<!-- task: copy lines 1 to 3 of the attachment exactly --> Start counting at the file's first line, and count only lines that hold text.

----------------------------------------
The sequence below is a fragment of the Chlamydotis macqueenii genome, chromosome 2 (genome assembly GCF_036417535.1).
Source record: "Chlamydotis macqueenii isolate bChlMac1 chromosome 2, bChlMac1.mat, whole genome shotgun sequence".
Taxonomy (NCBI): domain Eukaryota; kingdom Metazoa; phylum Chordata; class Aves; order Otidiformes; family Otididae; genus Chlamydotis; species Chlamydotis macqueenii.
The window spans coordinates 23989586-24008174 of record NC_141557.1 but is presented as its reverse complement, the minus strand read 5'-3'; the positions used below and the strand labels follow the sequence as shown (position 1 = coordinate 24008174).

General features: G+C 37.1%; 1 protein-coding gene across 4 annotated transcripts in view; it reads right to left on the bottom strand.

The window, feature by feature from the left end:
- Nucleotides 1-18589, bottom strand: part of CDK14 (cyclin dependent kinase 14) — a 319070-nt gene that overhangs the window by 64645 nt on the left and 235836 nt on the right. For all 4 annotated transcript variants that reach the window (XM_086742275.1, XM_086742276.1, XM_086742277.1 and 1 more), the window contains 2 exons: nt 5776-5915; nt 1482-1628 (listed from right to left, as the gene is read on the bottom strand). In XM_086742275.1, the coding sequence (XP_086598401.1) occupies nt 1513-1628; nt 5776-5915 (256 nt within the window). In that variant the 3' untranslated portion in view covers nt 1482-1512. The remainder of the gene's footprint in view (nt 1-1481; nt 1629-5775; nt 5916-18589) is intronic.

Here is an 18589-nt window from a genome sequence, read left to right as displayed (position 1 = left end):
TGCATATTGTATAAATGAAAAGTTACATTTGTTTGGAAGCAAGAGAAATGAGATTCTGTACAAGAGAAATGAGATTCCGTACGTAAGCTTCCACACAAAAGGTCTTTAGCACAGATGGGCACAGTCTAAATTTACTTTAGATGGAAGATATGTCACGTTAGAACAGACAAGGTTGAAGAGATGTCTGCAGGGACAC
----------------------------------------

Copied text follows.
The sequence below is a fragment of the Chlamydotis macqueenii genome, chromosome 2 (genome assembly GCF_036417535.1).
Source record: "Chlamydotis macqueenii isolate bChlMac1 chromosome 2, bChlMac1.mat, whole genome shotgun sequence".
Taxonomy (NCBI): domain Eukaryota; kingdom Metazoa; phylum Chordata; class Aves; order Otidiformes; family Otididae; genus Chlamydotis; species Chlamydotis macqueenii.